News Release
May 6, 2013

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Governor recognizes communities for source water protection efforts

Annual drinking water report says public water systems in good shape in Minnesota

Declaring May 5-11 as Safe Drinking Water Week in Minnesota, Gov. Mark Dayton has recognized the Anoka County Municipal Wellhead Protection Group and the cities of Cold Spring, Detroit Lakes, and Shakopee for their leading efforts to protect the sources of drinking water in their areas.

These cities serve as examples to other communities of how local involvement by land owners, community residents, and government can lead to innovative and effective implementation of source water protection efforts. Their activities improve the likelihood that drinking water sources will not be adversely affected either by potential sources of contamination or by the unwise use of water resources. The cities received certificates from Governor Dayton.

In conjunction with Safe Drinking Water Week, the Minnesota Department of Health (MDH) today released its annual report on the status of drinking water in the state. The results of monitoring for the past year revealed only rare contamination problems in Minnesota’s 961 community water systems. Water samples from those systems were subjected to nearly 23,000 separate tests for more than 100 potential contaminants. The vast majority of community water systems have met all the requirements of the federal Safe Drinking Water Act.

None of the systems exceeded current federal or state standards for pesticides or industrial contaminants. Bacterial contamination was detected in only nine municipal systems. Contamination problems in those systems were quickly resolved, and normal water service was restored in the affected communities, typically within a week.

The report includes test results for 730 city water systems throughout the state. Also included were 231 nonmunicipal systems that provide drinking water to people in their place of residence - in locations such as manufactured home parks, apartment buildings, housing subdivisions, colleges, hospitals, prisons, and child care facilities.

Among the other highlights of the report:

  • Detectable levels of coliform bacteria were found in nine community water systems, including eight municipal systems. While not all coliform bacteria cause illness, they provide an indicator of possible contamination in the system. Systems with coliform problems are routinely disinfected, flushed, and retested to ensure that the contamination is gone before being returned to normal service. The process typically takes less than a week.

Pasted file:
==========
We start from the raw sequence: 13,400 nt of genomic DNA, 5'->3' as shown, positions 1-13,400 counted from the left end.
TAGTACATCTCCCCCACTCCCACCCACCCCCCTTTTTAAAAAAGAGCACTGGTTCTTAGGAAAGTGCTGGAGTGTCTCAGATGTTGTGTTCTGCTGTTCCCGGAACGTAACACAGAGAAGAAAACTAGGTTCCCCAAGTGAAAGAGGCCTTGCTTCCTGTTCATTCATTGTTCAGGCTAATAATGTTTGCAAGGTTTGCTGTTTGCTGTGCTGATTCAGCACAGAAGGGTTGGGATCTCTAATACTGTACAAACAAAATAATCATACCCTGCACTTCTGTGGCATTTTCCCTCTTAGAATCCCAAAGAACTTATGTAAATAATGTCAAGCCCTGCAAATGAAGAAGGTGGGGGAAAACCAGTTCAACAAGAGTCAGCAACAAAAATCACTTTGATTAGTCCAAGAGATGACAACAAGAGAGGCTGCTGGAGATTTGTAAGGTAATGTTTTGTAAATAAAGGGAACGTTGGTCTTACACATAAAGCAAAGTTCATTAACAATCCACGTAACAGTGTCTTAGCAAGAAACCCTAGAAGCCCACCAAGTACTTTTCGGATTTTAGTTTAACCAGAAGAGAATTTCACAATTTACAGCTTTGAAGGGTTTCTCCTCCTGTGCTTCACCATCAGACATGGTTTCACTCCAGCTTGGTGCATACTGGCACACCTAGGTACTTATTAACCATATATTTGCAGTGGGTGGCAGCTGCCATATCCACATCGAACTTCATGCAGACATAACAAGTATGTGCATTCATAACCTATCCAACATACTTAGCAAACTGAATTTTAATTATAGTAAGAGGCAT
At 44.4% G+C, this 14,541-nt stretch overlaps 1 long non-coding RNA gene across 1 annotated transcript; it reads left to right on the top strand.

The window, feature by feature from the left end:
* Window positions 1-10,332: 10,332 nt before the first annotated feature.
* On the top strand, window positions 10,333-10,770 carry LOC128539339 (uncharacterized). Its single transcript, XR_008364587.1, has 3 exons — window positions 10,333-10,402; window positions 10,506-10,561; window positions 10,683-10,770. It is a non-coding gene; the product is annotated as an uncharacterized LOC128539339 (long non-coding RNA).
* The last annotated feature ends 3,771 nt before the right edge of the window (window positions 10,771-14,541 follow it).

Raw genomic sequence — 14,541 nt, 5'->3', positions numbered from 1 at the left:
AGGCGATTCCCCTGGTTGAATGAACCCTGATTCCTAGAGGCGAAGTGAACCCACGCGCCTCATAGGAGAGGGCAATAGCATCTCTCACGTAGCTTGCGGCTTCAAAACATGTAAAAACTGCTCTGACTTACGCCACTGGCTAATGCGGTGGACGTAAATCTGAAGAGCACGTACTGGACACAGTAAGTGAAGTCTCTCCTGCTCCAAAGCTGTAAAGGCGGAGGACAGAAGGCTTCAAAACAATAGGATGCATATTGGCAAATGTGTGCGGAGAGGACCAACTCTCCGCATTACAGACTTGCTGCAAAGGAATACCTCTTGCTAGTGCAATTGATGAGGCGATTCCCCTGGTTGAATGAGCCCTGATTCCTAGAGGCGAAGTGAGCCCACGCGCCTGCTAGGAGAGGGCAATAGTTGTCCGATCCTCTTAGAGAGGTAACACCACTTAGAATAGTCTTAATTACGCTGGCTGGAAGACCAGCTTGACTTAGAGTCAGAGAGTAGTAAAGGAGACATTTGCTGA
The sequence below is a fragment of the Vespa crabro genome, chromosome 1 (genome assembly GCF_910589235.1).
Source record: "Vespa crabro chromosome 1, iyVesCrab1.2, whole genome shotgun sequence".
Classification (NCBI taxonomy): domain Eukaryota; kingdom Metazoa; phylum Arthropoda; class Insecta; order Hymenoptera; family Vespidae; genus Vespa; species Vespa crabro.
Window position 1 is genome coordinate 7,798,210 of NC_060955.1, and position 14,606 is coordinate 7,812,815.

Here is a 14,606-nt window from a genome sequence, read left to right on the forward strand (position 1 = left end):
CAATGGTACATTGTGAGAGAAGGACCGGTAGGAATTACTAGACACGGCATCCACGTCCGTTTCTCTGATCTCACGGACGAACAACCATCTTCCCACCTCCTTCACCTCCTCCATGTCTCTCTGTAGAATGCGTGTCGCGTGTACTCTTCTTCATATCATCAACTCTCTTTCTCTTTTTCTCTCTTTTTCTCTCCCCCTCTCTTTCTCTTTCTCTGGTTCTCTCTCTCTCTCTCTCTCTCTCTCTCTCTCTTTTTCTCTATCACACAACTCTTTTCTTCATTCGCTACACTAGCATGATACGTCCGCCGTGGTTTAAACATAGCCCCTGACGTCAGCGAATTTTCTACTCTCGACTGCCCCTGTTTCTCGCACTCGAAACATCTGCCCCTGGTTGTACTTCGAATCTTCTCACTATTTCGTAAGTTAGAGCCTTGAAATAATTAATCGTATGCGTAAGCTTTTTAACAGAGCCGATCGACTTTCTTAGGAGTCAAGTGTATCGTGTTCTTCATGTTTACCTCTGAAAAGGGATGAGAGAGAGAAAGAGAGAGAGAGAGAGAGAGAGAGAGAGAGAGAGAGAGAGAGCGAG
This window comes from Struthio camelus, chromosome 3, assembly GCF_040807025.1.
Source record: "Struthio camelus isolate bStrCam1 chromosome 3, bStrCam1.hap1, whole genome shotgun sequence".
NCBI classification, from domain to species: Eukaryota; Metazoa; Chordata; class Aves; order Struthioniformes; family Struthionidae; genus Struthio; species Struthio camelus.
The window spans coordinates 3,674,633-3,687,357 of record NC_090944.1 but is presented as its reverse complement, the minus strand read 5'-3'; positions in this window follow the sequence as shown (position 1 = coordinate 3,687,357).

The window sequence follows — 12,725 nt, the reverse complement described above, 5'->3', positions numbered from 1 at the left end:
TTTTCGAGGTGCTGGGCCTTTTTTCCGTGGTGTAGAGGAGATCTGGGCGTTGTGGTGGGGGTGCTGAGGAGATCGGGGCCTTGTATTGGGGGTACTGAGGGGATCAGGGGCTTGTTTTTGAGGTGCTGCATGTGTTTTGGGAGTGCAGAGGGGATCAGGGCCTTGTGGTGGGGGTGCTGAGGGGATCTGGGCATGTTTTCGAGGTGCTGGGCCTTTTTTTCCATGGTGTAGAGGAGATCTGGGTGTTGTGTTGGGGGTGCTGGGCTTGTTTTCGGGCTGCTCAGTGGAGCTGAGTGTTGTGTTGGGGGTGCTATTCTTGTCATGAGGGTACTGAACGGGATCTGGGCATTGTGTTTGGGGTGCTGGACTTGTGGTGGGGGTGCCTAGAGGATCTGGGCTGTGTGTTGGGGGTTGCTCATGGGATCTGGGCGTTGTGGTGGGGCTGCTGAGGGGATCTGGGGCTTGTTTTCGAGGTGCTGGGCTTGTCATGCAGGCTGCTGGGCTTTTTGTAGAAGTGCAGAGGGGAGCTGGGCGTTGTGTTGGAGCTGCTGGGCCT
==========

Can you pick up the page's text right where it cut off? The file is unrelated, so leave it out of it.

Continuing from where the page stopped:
• While several cities in Minnesota continue to wrestle with arsenic in their groundwater, the vast majority of municipal drinking water systems in the state report few problems. By the end of 2012, 10 community water systems, including eight municipal systems, still exceeded the standard for arsenic. These systems in exceedance are working with MDH to come into compliance and are also communicating regularly with their residents about the situation.
  • Nine community water systems—including eight municipal systems—exceeded the standard for radium 226 and 228 at the end of 2012. No restrictions were placed on water consumption although residents were notified of the situation. Residents were told that this was not an emergency situation and were advised to consult with their doctors if they have any special concerns. Each of these systems has either started to make infrastructure changes or is studying alternatives to meet the maximum contaminant level.
  • No community water systems exceeded the standard for inorganic chemicals in 2012.
  • No community water systems exceeded the standard for disinfection by-products in 2012. 

“Safe drinking water is no accident,” said Minnesota Health Commissioner Ed Ehlinger. “Many dedicated professionals work together to treat and test the water and maintain the infrastructure. Because of their work, we can have confidence in the quality of the water that comes out of our taps.”
Everyone, however, plays a role in keeping water safe, Ehlinger noted. “We all need to be involved in helping to protect our drinking water sources from contamination.”

The results and other information are in a revamped annual report, which MDH has issued since 1995. The report for 2012 highlights additional areas, such as success stories related to source water protection and water treatment around the state, and has information about grants that have been awarded, plan review that is performed for new and renovated infrastructure, and training and certification for water operators in Minnesota.

As part of Safe Drinking Water Week, MDH partnered with H2O for Life, Dow Water and Process Solutions, Bongard Corporation/Elkay, and the Minnesota Section of American Water Works Association on a drinking water poster contest within Minnesota schools. The partnership provided grants to pay for bottle-filling stations in four schools that had winning entries. The four schools were Bluffview Montessori in Winona, Salem Hills School in Inver Grove Heights, Highview Middle School in New Brighton and Burnsville Senior High School.

The 2012 report is available online at http://www.health.state.mn.us/divs/eh/water/com/dwar/report2012.pdf.

Reports from previous years back to 1995 are online at http://www.health.state.mn.us/divs/eh/water/com/dwar/index.html.
-MDH-


Media inquiries:
Doug Schultz
MDH Communications
651-201-4993

Stew Thornley
Drinking Water Protection
651-201-4655